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United States v. Digiovanni

June 10, 1968


Schnackenberg and Hastings, Circuit Judges, and Knoch, Senior Circuit Judge.

Author: Hastings

HASTINGS, Circuit Judge.

Carl DiGiovanni appeals from a judgment of conviction entered May 2, 1967 following a jury trial. The single-count indictment charged that appellant, duly sworn as a witness, willfully and falsely "testified in substance [before a federal grand jury on March 29, 1966] that he did not give a statement to a court reporter and an investigator of Allstate Insurance Company on February 21, 1963, or any other time concerning his automobile accident on January 16, 1963, in Chicago, Illinois." Appellant was committed to the custody of the Attorney General for one year. He is currently at liberty on bond.

Most of the facts are undisputed. On January 16, 1963, appellant was involved in a traffic accident in Chicago with an insured of Allstate Insurance Company. Shortly thereafter, Allstate and its insured received letters from a firm of attorneys purporting to represent appellant in a claim for property damage and personal injuries sustained in the accident. In late February, Allstate received a form, entitled "Statement of Property Damage," signed by appellant. An answer on the form indicated that appellant had not been injured in the accident.

There is a dispute concerning the events of February 20 and 21, 1963. An investigator for Allstate testified that he called appellant on February 20 and appellant told him he was not injured in the accident. The investigator further testified that on February 21 he, with a court reporter, visited appellant at the barber shop where the latter was employed. He questioned appellant while the latter was cutting hair, and the court reporter recorded the conversation. The substance of the conversation, as related by the investigator and shown by the transcript of the s, was that appellant suffered no injuries in the accident, that he only wished to be compensated for the property damage to his car, and that his attorneys wanted to make a "big deal" out of it. The investigator's testimony was corroborated in part.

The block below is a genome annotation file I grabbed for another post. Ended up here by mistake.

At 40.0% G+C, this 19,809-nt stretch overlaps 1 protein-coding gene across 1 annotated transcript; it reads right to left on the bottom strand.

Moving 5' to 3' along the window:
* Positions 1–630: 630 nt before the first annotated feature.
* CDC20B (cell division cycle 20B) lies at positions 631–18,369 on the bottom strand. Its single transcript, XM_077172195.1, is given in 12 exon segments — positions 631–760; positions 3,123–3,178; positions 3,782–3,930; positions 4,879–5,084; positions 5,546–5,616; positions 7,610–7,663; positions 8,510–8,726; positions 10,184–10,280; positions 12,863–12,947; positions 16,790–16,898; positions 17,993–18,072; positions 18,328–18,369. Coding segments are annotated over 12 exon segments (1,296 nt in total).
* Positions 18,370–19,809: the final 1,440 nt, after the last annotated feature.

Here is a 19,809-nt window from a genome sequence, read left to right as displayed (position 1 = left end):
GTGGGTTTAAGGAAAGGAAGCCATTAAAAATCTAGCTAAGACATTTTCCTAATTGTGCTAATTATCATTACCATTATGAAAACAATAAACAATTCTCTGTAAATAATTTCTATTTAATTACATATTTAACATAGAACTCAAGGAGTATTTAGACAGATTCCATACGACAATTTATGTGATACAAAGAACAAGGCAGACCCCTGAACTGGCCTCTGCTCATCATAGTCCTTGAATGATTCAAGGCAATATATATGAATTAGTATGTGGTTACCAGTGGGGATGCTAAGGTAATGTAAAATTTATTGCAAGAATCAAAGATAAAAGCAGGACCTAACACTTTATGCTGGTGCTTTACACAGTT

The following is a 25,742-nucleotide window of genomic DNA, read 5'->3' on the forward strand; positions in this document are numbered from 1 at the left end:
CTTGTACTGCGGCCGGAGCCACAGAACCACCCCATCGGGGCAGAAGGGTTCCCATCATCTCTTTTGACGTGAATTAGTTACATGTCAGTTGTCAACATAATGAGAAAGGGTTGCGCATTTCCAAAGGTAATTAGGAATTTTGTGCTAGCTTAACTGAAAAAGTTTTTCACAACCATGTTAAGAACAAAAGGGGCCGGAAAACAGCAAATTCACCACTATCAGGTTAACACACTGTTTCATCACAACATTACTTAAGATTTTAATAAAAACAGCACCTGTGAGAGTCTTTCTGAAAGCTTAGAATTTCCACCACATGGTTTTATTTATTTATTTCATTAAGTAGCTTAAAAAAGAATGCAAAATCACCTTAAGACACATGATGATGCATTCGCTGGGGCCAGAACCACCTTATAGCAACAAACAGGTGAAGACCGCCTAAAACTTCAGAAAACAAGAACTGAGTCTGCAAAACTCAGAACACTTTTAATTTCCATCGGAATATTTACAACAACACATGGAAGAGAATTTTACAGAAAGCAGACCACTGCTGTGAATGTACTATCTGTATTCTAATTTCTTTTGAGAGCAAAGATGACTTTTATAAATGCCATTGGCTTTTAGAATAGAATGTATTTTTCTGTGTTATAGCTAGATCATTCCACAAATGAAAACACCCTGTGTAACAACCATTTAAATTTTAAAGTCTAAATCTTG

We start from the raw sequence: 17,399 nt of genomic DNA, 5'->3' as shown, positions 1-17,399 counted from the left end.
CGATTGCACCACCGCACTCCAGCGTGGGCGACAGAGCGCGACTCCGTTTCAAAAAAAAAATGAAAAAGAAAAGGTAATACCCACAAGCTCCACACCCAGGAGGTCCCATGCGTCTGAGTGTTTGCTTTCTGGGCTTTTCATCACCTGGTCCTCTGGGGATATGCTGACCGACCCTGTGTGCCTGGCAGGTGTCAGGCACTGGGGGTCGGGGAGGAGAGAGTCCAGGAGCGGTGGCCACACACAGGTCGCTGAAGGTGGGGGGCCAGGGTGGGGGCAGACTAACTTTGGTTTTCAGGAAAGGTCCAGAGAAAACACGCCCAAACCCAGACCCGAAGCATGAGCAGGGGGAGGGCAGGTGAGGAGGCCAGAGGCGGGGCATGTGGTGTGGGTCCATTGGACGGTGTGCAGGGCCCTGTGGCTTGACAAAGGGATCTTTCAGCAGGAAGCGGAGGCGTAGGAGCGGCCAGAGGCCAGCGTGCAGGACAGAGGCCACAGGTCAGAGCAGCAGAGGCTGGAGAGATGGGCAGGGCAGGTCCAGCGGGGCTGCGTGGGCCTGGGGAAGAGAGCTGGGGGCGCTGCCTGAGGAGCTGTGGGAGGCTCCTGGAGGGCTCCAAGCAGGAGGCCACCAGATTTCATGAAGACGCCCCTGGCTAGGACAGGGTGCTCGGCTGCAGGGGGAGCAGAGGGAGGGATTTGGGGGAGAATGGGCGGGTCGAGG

Appellant testified at trial that on February 21, 1963 two men who did not identify themselves and were unknown to him came into the barber shop where he worked. His version of the conversation with the men was that they asked him whether he was injured and that he told them he was working and would talk to them if they came back later.

Appellant was subpoenaed by the March, 1966 federal grand jury for the Northern District of Illinois, which was investigating mail fraud by claimants, doctors and lawyers in presenting automobile insurance claims. Appellant appeared on March 29, 1966. He was accompanied by his attorney, who waited outside the jury room. He was questioned concerning his traffic accident, his injuries and his consultations with a doctor and his lawyers. He then denied that he gave a statement to the Allstate investigator. The indictment charging him with perjury was returned June 2, 1966.

Appellant urges that the trial court erred in denying his motion to dismiss the indictment. The ground for the motion was that appellant was called before the grand jury as a "putative defendant" but was not effectively warned of his right to remain silent. This, he says, required the striking of the alleged perjurous statements on which the indictment rested.

We reject this contention. It is well established that the Government's failure to give Miranda*fn1 -type warnings to a grand jury witness, even one as to whom the proceedings have become accusatory, does not bar a perjury prosecution for false testimony before the grand jury. See Cargill v. United States, 10 Cir., 381 F.2d 849 (1967), cert. denied, 389 U.S. 1041, 88 S. Ct. 781, 19 L. Ed. 2d 831 (1968); United States v. DiMichele, 3 Cir., 375 F.2d 959, cert. denied, 389 U.S. 838, 88 S. Ct. 54, 19 L. Ed. 2d 100 (1967); United States v. Rosen, 2 Cir., 353 F.2d 523 (1965), cert. denied, 383 U.S. 908, 86 S. Ct. 889, 15 L. Ed. 2d 663 (1966); United States v. Winter, 2 Cir., 348 F.2d 204, cert. denied, 382 U.S. 955, 86 S. Ct. 429, 15 L. Ed. 2d 360 (1965); United States v. Parker, 7 Cir., 244 F.2d 943, cert. denied, 355 U.S. 836, 78 S. Ct. 61, 2 L. Ed. 2d 48 (1957). This case does not present the situation where an actual or potential defendant is called before a grand jury and, in the absence of the warnings, makes incriminating admissions.*fn2 We are therefore not called upon to determine the application of Escobedo v. Illinois*fn3 and Miranda v. Arizona*fn4 to admissions made by grand jury witnesses.*fn5 In the instant case there was no admission, and appellant was a "putative defendant," if at all, only in the sense that the Government anticipated he would perjure himself if called to testify.

The transcript of appellant's testimony before the grand jury shows that he was effectively warned of his rights. He was told that he had a right to legal counsel to consult with in answering any questions before the grand jury and that anything he might say could be used against him later in a criminal proceeding. The following exchange then occurred:

"Q. You understand you are waiving your right to testify before this Grand Jury?

"A. Repeat that.

"Q. Based on the fact that you understand that anything you say may be used against you at a later date, do you waive your right to testify before this Grand Jury? You have a right to take what is commonly ...

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